AUDIO DIARIES PROJECT
the Audio Diaries project, a teen examines the wartime removal of Japanese
Americans from her Boyle Heights neighborhood.
is an edited transcription of an audio program created by a high school
senior in a school near East Los Angeles. A total of 25 students from
Theodore Roosevelt Senior High School participated in the Japanese American
National Museum's Audio Diaries project, produced in conjunction with
the upcoming exhibition about Boyle Heights. Audio Diaries is generously
funded by the California Council for the Humanities and the Institute
of Museum and Library Services.
Escobedo at the debut of the National Museum's Audio Diaries programs.
My name is
Elva Escobedo. Recently I had the opportunity to meet someone who, like
me, grew up in Boyle Heights and attended Roosevelt High School. After
living in Boyle Heights all his life, Hank Yoshitake was evicted from
his home simply because his ancestry was Japanese.
7, 1941, Pearl Harbor, Hawai'i, was bombed by Japan. Hank, now a 76-year-old
World War II veteran, remembers:
morning we were in Sunday school. We went to Evergreen Baptist Church
on Second and Evergreen. My dad was picking us up; we were coming home.
We heard some rumbling at church about something that happened. My dad
was in a rush to get us home. On the way home he told us that Japan
had bombed somewhere in Hawai'i.
years after that horrifying day, I could still see the shock from this
news in his face. He did not know what was going to happen to them, but
he understood that his would never be the same. From the sound of his
voice, I was able to see that it must have not been easy for him to go
back and remember that day.
was sitting in front of the fireplace surrounded by photo albums, and
what she was doing was, she was going through photos, photo albums,
pictures of her relatives, parents, her brother and sisters. In the
fireplace she was destroying the pictures. And so I sat down with her
and she would take out a picture, look at it, and throw it in the fireplace.
She was destroying any so-called connection between our family and Japan.
Escobedo and another Roosevelt High School student, Erick Molinar,
interview Yoshitake at the National Museum. After conducting video
interviews, the students worked with producer Kathy Lo to create
their own audio diaries. Also involved in Yoshitake's interview
were Efrain Sarabia, videographer, with media teacher Susan Boyle.
Supervising teachers were Susan Anderson and Marita Forney.
I could see
through his eyes that he still feels deeply hurt, remembering his mother's
pain and family history. To think of having to burn my lifetime memories
and my family history, knowing that I would never again have them, and
at the same time feeling that I must destroy them. . . .I could see the
close relationship he had with his mother. And how miserable it must have
felt to have to burn your personal treasures for the safety of your family.
rapidly began to change. It was no longer a community where there was
no racial tension. Now the Japanese had become a threat.
a Japanese American [who resettled in the Boyle Heights area after the
war], also recalled what happened during this time.
at the market, we knew that people there were from all different ethnic
groups. They were very friendly to us, but along the way we started
getting calls; they were calling us all kinds of name like, "Japs,
what are you doing here, you should go back to your own country. Dirty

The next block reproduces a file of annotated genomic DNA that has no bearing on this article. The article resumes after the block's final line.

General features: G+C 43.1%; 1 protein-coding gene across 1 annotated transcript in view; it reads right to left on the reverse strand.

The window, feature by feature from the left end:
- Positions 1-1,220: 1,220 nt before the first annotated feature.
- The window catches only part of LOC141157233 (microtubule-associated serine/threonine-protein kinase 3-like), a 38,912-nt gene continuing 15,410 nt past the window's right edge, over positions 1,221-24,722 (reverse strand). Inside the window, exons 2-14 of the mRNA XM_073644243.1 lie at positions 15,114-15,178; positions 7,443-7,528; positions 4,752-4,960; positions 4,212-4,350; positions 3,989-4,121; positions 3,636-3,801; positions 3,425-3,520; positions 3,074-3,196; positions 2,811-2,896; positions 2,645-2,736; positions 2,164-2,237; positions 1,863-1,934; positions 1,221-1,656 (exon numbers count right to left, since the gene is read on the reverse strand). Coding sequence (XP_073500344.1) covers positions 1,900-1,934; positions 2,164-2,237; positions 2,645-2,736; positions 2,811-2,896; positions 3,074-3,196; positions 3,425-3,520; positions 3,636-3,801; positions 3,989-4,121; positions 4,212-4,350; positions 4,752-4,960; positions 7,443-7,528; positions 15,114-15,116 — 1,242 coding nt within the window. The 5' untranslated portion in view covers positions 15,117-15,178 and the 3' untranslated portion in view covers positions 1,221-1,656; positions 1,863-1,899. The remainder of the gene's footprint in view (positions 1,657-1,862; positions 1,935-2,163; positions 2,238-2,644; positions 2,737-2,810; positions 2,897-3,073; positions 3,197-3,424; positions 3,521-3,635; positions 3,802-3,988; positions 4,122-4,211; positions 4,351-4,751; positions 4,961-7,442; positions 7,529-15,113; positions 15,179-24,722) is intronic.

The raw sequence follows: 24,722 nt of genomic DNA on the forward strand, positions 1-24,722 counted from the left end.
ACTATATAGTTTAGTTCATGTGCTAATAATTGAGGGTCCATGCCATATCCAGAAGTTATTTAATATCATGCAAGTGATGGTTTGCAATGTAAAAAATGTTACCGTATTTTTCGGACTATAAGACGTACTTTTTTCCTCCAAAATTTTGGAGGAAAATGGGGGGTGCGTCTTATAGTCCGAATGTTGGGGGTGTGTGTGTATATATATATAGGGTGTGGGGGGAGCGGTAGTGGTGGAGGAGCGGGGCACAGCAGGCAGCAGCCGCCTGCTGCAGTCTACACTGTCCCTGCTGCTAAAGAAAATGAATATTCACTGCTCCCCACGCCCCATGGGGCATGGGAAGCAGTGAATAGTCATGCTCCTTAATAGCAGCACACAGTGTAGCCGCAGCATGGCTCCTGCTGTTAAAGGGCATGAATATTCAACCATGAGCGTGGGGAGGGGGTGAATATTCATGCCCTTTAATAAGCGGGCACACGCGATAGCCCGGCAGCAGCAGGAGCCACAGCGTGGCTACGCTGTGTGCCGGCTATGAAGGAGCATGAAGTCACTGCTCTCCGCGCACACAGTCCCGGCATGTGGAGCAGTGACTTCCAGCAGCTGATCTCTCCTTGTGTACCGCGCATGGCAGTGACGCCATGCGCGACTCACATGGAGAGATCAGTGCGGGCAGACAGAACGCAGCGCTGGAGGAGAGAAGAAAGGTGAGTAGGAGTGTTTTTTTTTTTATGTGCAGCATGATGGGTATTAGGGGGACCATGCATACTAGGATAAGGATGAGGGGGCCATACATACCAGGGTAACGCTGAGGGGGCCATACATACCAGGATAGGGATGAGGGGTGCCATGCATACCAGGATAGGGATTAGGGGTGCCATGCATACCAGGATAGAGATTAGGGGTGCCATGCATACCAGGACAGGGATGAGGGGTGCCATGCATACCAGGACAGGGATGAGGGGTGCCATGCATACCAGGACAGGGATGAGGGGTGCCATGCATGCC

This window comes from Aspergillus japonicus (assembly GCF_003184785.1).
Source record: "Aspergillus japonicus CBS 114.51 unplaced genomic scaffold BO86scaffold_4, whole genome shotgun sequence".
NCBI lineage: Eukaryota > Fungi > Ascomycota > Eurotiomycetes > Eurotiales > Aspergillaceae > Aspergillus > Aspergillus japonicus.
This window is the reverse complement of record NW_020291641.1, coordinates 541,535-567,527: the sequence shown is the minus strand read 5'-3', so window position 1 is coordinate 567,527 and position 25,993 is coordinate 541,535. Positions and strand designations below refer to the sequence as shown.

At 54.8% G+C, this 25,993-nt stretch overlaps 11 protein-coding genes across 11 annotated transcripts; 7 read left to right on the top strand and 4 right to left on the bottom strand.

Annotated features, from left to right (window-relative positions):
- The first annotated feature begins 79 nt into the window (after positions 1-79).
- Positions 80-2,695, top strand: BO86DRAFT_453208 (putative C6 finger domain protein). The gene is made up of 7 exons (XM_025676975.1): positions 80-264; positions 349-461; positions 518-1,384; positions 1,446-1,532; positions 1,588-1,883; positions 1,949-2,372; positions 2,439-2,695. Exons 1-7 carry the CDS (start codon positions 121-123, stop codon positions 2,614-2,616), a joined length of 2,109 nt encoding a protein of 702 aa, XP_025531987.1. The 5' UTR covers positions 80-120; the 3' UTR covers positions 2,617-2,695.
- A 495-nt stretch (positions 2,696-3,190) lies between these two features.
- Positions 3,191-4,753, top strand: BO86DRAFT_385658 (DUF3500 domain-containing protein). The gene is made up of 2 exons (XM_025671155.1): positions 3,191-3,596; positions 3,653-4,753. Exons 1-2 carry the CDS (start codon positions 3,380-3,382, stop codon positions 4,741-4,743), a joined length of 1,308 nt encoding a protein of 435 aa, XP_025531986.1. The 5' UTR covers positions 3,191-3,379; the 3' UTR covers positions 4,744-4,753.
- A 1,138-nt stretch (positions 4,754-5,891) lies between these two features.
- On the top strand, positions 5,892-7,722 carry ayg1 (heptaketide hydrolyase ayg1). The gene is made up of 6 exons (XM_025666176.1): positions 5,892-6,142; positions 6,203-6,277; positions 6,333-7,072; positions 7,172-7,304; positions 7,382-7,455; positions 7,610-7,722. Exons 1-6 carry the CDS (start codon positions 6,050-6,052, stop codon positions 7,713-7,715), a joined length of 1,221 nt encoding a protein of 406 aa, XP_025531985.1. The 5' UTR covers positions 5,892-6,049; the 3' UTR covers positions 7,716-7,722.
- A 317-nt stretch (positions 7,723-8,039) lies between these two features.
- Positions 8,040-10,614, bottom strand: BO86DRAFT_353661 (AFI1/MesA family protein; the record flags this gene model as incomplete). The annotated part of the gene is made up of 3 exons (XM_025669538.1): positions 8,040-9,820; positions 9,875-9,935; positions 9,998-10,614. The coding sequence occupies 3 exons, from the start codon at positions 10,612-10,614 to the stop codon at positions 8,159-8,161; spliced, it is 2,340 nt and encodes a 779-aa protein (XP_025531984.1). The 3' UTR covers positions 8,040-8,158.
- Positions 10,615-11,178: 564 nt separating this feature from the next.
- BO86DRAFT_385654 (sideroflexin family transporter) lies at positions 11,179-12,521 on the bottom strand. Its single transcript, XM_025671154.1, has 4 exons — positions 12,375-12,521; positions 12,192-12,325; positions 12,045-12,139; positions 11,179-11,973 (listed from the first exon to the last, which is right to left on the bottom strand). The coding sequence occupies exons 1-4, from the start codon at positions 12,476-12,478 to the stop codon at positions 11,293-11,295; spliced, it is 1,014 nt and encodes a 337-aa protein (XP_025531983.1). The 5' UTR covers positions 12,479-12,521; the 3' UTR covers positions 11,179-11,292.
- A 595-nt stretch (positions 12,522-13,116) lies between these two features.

Japs." Things like that.
them the most were not the words that came from those insults, but instead
hearing their own neighbors saying to them.
Order 9066 was issued. Japanese families had only six days to report to
their assembly centers and could only take with them what they could carry.
Everything else had to be left behind.
is one of the biggest things when you go into camps, fear of what could
happen next. The door closes behind you, and that's like you can't leave
It was not
enough to have lost everything they had struggled so much to gain--their
homes, valuables, friends--but to make it worse they were locked in internment
camps where they were surrounded by not knowing what would happen next.
"Hank" Yoshitake (1925-2001) in his home in Boyle Heights
before World War II. Yoshitake, who served with the 442nd Regimental
Combat Team, later resettled in Montebello, California.
of Henry "Hank" Yoshitake and Family
When I began
my interview, it was not logical to me that they would go to war alongside
the U.S. after what had been done to them, but that was exactly what they
did. Many Japanese volunteered to fight in the war, where they became
the 442nd Regimental
Combat Team, a segregated unit formed of only Japanese American from the
internment camps and Hawai'i. These men suffered 9,000 casualties and
accumulated 18,000 individual citations for medals. And they did all of
this for the country that had turned its back on them. The only reason
for taking such a stand, according to Hank, was for their parent's safety--at
the same time they fought the prejudice that had haunted them all these
months. They proved that they could be loyal to a country that had been
disloyal to them.
interview, I repeatedly asked Hank if he would go to war again if he could
go back in time. But he kept asking me to repeat my question. And I asked
myself, couldn't he hear me? Or was he avoiding my question?
after it happened, he could still remember the awkward feeling he felt
when the same [military] that had taken him out of his home was now helping
to move back into his home. And I [wonder], were they trying to make up
for what they had done years before?
Regrettably, Henry "Hank" Yoshitake passed away on June 1, 2001,
a week before Elva's program was presented at the Japanese American National